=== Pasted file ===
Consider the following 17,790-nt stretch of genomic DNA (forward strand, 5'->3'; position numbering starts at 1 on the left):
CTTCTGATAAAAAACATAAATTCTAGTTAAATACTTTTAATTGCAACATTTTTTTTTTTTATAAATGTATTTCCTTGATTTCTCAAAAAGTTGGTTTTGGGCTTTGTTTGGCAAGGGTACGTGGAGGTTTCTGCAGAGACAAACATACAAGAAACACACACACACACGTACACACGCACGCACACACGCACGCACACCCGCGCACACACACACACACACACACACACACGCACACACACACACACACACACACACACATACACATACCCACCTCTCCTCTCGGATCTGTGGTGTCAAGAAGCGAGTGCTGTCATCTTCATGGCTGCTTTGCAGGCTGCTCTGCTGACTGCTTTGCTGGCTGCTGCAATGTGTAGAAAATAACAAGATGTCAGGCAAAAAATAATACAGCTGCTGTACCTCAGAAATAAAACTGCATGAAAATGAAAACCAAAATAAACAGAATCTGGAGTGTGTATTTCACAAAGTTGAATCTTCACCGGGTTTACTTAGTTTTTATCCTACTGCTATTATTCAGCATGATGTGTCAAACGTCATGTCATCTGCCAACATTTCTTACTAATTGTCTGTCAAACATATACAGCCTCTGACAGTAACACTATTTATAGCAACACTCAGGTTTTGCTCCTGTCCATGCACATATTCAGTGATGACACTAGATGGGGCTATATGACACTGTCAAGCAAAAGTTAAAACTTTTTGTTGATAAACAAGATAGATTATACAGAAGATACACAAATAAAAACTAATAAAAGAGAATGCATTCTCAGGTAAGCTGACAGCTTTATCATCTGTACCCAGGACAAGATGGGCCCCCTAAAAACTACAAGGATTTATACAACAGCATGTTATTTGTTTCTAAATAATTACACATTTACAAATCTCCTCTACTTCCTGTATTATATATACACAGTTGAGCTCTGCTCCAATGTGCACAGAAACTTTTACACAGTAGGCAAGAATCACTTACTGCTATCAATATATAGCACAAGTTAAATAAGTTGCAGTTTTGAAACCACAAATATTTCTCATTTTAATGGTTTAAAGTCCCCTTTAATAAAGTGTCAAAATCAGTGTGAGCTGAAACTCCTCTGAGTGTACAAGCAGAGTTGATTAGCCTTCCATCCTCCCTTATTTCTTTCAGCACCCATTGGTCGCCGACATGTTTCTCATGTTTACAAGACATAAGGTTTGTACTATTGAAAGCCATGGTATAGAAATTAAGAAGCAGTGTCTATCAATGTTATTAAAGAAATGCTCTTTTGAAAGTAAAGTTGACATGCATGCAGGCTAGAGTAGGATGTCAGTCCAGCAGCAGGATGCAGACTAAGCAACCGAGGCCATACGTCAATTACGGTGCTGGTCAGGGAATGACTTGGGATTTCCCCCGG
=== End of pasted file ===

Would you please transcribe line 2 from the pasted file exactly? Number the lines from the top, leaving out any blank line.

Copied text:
CTTCTGATAAAAAACATAAATTCTAGTTAAATACTTTTAATTGCAACATTTTTTTTTTTTATAAATGTATTTCCTTGATTTCTCAAAAAGTTGGTTTTGGGCTTTGTTTGGCAAGGGTACGTGGAGGTTTCTGCAGAGACAAACATACAAGAAACACACACACACACGTACACACGCACGCACACACGCACGCACACCCGCGCACACACACACACACACACACACACACGCACACACACACACACACACACACACACATACACATACCCACCTCTCCTCTCGGATCTGTGGTGTCAAGAAGCGAGTGCTGTCATCTTCATGGCTGCTTTGCAGGCTGCTCTGCTGACTGCTTTGCTGGCTGCTGCAATGTGTAGAAAATAACAAGATGTCAGGCAAAAAATAATACAGCTGCTGTACCTCAGAAATAAAACTGCATGAAAATGAAAACCAAAATAAACAGAATCTGGAGTGTGTATTTCACAAAGTTGAATCTTCACCGGGTTTACTTAGTTTTTATCCTACTGCTATTATTCAGCATGATGTGTCAAACGTCATGTCATCTGCCAACATTTCTTACTAATTGTCTGTCAAACATATACAGCCTCTGACAGTAACACTATTTATAGCAACACTCAGGTTTTGCTCCTGTCCATGCACATATTCAGTGATGACACTAGATGGGGCTATATGACACTGTCAAGCAAAAGTTAAAACTTTTTGTTGATAAACAAGATAGATTATACAGAAGATACACAAATAAAAACTAATAAAAGAGAATGCATTCTCAGGTAAGCTGACAGCTTTATCATCTGTACCCAGGACAAGATGGGCCCCCTAAAAACTACAAGGATTTATACAACAGCATGTTATTTGTTTCTAAATAATTACACATTTACAAATCTCCTCTACTTCCTGTATTATATATACACAGTTGAGCTCTGCTCCAATGTGCACAGAAACTTTTACACAGTAGGCAAGAATCACTTACTGCTATCAATATATAGCACAAGTTAAATAAGTTGCAGTTTTGAAACCACAAATATTTCTCATTTTAATGGTTTAAAGTCCCCTTTAATAAAGTGTCAAAATCAGTGTGAGCTGAAACTCCTCTGAGTGTACAAGCAGAGTTGATTAGCCTTCCATCCTCCCTTATTTCTTTCAGCACCCATTGGTCGCCGACATGTTTCTCATGTTTACAAGACATAAGGTTTGTACTATTGAAAGCCATGGTATAGAAATTAAGAAGCAGTGTCTATCAATGTTATTAAAGAAATGCTCTTTTGAAAGTAAAGTTGACATGCATGCAGGCTAGAGTAGGATGTCAGTCCAGCAGCAGGATGCAGACTAAGCAACCGAGGCCATACGTCAATTACGGTGCTGGTCAGGGAATGACTTGGGATTTCCCCCGG